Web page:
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Help...my College Freshman Was Just Diagnosed

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Posted 10 January 2008 - 09:44 AM

Celiac is considered a disability under the American Disabilities act. With proper medical documentation she may qualify for support from the university disability office. They maybe able to assist with the problem of the meal plan and other accomdation she may need to stay healthy.

My son qualifies for other reasons other than celiac. I have found the disability office very helpful at the local community college. Also, he get priorty registration for classes.

Celiac is def covered by ADA..its likley that whom ever u are dealing with at the Univeristy has no idea about that..keep pressing until you get the right person and certainly have appropriate documentation from your daughters MD. I have a 25 year old daughter who was diagnosed while she was in college too. It is a bit of an adjustment when learning to live with a chronic disease---but after a while you will all be alot more relaxed!! In the beginning I think its best to rely on naturally gluten-free foods. Many of the specialty items are very expensive and have varying appeal to varying people--one persons favorite is anothers trash!! Best of luck and good health!!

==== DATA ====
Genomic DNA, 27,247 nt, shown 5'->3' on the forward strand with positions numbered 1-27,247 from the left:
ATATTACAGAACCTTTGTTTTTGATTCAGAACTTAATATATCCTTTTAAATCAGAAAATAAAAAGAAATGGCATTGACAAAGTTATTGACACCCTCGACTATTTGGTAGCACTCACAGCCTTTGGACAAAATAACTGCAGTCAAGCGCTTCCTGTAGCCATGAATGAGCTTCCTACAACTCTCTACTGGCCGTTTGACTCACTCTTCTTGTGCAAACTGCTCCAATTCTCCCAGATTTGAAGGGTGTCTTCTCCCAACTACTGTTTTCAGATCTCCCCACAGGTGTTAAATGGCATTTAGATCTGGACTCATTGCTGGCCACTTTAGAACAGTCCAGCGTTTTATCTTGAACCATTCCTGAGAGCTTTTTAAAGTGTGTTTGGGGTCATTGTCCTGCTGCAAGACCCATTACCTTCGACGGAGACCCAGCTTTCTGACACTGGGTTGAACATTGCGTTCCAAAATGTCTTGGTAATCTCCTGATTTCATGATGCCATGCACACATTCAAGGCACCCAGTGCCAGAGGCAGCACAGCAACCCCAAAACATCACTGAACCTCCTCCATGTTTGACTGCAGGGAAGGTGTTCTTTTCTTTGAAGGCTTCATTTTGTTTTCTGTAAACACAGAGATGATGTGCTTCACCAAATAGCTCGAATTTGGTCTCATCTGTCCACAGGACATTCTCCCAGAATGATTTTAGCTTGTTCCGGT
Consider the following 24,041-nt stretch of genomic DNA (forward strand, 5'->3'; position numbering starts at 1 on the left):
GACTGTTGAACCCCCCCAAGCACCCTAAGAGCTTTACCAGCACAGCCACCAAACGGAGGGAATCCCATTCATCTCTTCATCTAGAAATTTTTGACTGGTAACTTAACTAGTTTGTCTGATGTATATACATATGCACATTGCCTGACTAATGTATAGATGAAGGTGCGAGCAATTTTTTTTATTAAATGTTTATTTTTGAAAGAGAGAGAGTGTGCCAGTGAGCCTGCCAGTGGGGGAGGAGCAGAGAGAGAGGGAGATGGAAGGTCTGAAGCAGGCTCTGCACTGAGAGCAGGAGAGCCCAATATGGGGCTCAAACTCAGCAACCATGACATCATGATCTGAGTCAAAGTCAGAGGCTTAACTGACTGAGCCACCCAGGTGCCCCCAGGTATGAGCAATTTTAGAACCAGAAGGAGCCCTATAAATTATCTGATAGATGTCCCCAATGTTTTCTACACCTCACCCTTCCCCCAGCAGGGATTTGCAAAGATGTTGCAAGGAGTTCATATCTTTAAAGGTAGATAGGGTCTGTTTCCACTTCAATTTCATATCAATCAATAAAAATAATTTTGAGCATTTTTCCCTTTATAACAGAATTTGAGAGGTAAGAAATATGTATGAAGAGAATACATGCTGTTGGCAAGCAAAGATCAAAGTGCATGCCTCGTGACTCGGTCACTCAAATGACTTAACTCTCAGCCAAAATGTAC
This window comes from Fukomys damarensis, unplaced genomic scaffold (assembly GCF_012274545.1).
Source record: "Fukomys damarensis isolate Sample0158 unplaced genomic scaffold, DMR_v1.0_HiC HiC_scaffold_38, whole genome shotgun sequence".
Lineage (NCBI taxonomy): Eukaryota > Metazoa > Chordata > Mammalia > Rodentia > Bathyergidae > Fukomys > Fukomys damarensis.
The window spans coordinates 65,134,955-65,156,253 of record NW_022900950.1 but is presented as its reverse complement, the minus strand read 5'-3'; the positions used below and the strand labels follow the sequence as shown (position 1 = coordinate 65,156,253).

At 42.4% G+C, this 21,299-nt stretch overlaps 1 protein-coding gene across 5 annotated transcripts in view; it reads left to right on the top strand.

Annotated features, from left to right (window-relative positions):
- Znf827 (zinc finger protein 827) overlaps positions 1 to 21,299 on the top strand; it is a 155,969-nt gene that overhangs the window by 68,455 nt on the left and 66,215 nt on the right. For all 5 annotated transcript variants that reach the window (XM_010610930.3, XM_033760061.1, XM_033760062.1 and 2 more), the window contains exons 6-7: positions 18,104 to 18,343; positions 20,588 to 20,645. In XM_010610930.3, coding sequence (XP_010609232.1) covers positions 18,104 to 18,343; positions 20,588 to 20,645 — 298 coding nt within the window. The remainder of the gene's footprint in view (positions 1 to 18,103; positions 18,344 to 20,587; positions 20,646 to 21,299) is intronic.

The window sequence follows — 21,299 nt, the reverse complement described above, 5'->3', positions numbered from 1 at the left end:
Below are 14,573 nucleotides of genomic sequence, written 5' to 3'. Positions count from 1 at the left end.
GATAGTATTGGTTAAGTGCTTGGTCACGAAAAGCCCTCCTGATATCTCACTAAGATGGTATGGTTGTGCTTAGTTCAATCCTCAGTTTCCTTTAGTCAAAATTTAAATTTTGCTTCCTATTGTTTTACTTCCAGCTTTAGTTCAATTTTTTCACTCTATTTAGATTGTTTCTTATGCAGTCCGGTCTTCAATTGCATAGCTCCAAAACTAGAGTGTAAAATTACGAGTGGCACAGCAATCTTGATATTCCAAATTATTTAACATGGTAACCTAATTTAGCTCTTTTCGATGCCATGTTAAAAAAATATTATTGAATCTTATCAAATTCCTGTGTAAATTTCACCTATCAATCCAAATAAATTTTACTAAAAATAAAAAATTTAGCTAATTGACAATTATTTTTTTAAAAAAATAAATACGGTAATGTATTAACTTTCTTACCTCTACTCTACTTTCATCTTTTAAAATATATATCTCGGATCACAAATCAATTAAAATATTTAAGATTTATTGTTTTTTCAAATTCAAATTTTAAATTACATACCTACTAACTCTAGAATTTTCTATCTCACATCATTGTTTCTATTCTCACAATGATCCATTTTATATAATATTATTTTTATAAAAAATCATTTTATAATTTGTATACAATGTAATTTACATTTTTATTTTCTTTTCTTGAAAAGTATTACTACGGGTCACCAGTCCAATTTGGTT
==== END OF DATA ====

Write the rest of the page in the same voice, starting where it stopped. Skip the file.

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Posted 10 January 2008 - 11:24 AM

hey again! they are so strict with the dumb food plan thing! haha, all the dorms a freshman can live in at FSU require you to have a meal plan as well. when i talked to them they said either a)i could live in an apartment style dorm (with upperclassmen) or B) meet with the cafeteria staff once a week and plan my meals for the week. obviously both of those options weren't ideal, which is why i opted for the apartment.

i completely agree with talking/registering with the disabilities office. they will help her with the food plan, and if she ever needs to leave class or anything for an "emergency" they should be able to provide her with documentation and an excuse for the professor.

she should see if there is a nutritionist/dietician on campus. if so, they should be able to assist her as she is starting out on the new diet and maybe even some local stores.

and liberty has such a beautiful campus! :D
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<3 Taylor

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Posted 24 February 2008 - 09:24 PM